SA business and consumer confidence remains above long-term average despite signs of softening
1 November 2022
Confidence among South Australian consumers and businesses remains above the long-term average despite decreasing over the past four months.
The latest BankSA State Monitor survey shows business confidence has decreased by 2.2 points to 119.2 points, and consumer confidence has reduced slightly by 0.5 points to 112.4 since June.
BankSA State General Manager Business, David Firth, said that while consumers and businesses were more concerned about their own financial position this survey, confidence around jobs remains strong.
“South Australians are less worried about unemployment (16 per cent better) and have greater confidence they could change jobs if needed (up 8 per cent),” said Mr Firth.
“The slight overall decrease in consumer confidence saw a reduction in spending, both on significant purchases over the past three months (down 12 per cent) and intention to make any significant purchases in the coming three months (also down 12 per cent).
“However, businesses were more positive about spending, with increased intention to make a significant purchase in the next 12 months (up 3 per cent).
“While there has been a softening of results this survey, and confidence is below the elevated levels seen in 2021, both consumers and businesses remain more confident than the preceding nine-year average, and well above the 100-point ‘neutral’ benchmark.”
Businesses were less confident about their current business situation (down 9 per cent) and more cited a recent downturn in turnover (up 6 per cent).
They also said the rising cost of doing business and supply chain issues were their key challenges. The number of businesses experiencing a shortage of labour over recent months increased (up 4 per cent), and is consistent with the increased confidence of people around employment opportunities.
“Many industries, such as community services, manufacturing and the recreational sector, are tracking well above the long-term trend.
“Other industries, such as the construction and transport sectors, are feeling the impacts of labour shortages, supply chain issues and increased fuel costs.”
Mr Firth said the gains in business and consumer confidence seen earlier this year from eased COVID restrictions have been tempered more recently with concerns about inflation and the general economic outlook.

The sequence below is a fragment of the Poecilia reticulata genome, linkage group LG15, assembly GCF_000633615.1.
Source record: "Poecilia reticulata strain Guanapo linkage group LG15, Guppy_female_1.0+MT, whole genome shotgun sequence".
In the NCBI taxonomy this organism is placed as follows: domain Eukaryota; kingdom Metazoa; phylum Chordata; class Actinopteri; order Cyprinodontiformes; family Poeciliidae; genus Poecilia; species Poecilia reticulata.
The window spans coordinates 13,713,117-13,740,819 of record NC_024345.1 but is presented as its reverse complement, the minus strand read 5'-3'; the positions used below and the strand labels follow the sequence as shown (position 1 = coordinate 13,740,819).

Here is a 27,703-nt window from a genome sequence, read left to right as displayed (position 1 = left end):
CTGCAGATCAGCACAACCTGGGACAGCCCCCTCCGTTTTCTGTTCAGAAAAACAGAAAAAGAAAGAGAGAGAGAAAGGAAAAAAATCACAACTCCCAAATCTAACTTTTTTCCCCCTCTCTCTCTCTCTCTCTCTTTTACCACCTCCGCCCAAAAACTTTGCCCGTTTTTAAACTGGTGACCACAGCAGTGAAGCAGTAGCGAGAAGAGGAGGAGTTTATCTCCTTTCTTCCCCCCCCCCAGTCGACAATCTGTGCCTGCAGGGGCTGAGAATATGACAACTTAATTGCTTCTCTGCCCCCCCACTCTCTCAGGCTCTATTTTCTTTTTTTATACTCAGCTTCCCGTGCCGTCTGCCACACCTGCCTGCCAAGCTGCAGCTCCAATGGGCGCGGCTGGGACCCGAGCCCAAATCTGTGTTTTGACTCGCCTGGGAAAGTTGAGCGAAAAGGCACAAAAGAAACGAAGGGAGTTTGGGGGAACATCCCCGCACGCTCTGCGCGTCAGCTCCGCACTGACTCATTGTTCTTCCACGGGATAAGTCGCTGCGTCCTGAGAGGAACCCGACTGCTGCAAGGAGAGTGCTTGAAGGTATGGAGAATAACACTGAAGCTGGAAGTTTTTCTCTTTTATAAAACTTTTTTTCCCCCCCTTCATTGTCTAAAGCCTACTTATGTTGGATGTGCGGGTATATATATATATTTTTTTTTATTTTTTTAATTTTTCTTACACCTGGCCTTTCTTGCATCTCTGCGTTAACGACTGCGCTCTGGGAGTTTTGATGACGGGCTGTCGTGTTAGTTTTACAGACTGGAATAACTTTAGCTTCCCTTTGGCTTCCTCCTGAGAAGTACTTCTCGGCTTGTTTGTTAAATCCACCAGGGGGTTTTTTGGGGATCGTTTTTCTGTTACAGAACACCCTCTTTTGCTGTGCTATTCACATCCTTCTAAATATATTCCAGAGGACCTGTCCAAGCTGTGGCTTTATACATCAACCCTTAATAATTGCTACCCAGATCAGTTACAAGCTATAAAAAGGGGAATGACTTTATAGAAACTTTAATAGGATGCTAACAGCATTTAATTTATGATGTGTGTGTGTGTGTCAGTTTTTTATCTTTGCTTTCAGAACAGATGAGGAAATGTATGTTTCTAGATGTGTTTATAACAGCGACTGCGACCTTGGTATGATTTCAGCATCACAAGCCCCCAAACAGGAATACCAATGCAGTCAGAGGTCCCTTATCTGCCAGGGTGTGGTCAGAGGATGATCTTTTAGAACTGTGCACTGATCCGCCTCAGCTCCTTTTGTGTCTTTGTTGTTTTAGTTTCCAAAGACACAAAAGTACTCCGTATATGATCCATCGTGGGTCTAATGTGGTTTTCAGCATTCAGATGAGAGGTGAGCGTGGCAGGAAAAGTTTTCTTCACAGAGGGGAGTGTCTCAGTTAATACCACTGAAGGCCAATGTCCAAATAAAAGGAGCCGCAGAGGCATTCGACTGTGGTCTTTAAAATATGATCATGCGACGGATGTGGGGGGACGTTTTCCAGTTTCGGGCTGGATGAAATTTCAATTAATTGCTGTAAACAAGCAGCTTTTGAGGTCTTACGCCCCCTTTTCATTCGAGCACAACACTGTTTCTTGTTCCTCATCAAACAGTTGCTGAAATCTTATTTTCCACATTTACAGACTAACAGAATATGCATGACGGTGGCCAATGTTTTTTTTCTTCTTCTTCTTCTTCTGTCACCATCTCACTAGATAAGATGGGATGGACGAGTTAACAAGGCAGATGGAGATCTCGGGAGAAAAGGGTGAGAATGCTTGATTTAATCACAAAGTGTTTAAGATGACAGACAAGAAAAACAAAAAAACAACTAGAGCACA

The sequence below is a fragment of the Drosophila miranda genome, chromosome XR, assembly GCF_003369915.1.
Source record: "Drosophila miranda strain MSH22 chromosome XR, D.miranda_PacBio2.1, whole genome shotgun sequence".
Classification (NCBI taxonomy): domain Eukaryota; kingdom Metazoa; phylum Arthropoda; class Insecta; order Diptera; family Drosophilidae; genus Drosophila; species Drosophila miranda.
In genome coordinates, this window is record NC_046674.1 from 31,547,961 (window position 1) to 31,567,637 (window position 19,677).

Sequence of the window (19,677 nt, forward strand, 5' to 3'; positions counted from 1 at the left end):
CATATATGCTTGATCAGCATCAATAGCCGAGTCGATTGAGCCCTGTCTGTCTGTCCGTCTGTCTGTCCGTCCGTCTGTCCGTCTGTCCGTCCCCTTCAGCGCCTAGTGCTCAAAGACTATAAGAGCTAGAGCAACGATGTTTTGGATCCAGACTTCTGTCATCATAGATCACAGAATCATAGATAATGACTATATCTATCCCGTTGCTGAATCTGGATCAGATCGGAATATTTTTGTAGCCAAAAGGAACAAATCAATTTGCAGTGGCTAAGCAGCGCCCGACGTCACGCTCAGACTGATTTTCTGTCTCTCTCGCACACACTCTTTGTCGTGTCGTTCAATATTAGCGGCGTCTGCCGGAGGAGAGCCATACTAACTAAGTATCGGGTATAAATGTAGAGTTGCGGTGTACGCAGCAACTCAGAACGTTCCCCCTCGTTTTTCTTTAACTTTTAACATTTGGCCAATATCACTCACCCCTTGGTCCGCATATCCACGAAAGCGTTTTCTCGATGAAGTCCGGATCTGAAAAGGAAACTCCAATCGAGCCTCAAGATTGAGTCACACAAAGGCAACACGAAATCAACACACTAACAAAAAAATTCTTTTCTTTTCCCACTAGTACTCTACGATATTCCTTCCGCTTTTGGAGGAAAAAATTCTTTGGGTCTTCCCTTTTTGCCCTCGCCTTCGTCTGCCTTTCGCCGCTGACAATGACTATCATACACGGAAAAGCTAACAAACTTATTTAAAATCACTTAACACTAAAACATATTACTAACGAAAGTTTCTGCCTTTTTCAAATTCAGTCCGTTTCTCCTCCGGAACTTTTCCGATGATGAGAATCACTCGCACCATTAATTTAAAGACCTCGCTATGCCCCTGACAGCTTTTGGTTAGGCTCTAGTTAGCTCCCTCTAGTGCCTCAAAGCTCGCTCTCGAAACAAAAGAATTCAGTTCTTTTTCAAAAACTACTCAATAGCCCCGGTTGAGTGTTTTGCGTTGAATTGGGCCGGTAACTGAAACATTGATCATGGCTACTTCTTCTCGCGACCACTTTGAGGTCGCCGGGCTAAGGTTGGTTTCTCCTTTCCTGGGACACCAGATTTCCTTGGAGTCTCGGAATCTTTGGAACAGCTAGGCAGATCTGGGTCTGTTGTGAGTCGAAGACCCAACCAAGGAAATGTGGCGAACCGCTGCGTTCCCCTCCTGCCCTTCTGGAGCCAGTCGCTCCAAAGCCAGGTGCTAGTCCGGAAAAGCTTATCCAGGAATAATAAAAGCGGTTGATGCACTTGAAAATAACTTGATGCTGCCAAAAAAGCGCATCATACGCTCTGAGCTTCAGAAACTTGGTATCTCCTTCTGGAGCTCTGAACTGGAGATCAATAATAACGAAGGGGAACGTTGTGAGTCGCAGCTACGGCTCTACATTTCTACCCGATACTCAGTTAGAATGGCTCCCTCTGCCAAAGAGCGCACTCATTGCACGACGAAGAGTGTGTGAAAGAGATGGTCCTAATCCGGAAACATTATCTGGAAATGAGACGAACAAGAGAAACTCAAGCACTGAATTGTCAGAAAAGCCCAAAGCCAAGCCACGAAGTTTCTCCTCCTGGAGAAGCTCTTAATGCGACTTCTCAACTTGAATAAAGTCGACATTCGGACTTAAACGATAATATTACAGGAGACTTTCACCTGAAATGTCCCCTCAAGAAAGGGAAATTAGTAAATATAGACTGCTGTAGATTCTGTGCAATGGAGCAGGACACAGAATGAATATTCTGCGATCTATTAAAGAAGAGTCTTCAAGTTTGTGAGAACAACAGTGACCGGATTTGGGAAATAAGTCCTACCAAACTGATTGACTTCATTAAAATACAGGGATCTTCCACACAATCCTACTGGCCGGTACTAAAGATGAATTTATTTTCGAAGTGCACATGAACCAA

“Macro economic factors, such as the rising cost of living, tight rental market, slowing property prices and share market performance, are offsetting the gains in consumer positivity around wages growth, improved employment security and the end of COVID restrictions,” Mr Firth said.
Consumers and businesses are also broadly aligned on the external factors contributing to a decline in confidence. These included petrol prices, world affairs, wages relative to the cost of living, interest rates and China’s influence on Australia’s economy.
However, they are also optimistic about South Australia’s long-term outlook, employment and income security, and opportunities available to them.
In other key findings:
- Older consumers (50+) are more pessimistic than younger consumers.
- The most confident consumer segment was 25-34 year olds.
- Blue collar workers recorded a larger increase in confidence than white collar workers.
- The most confident industries were community services, manufacturing and finance.
- Businesses with turnover above $1m had a decline in confidence, but businesses with turnover below $1m recorded an increase in confidence.
In rural South Australia, confidence varied from region to region, however overall:
- Business confidence increased by 6.2 per cent to 110.2 points;
- Consumer confidence declined by 6.5 per cent to 107.9 points.
“The increase in business confidence was more pronounced in the Eyre Peninsula, South Coast, South East, Yorke Peninsula and the Riverland. Decreases were recorded in the Upper Spencer Gulf and Far North, Barossa and Mid North, and Hills and Murray Plains,” Mr Firth said.
“Consumer confidence by region was a mixed bag, with the South Coast, South East, Riverland and Eyre Peninsula recording increased confidence, while the Upper Spencer Gulf and Far North, Yorke Peninsula, Barossa and Mid North, and Hills and Murray Plains decreased in confidence.”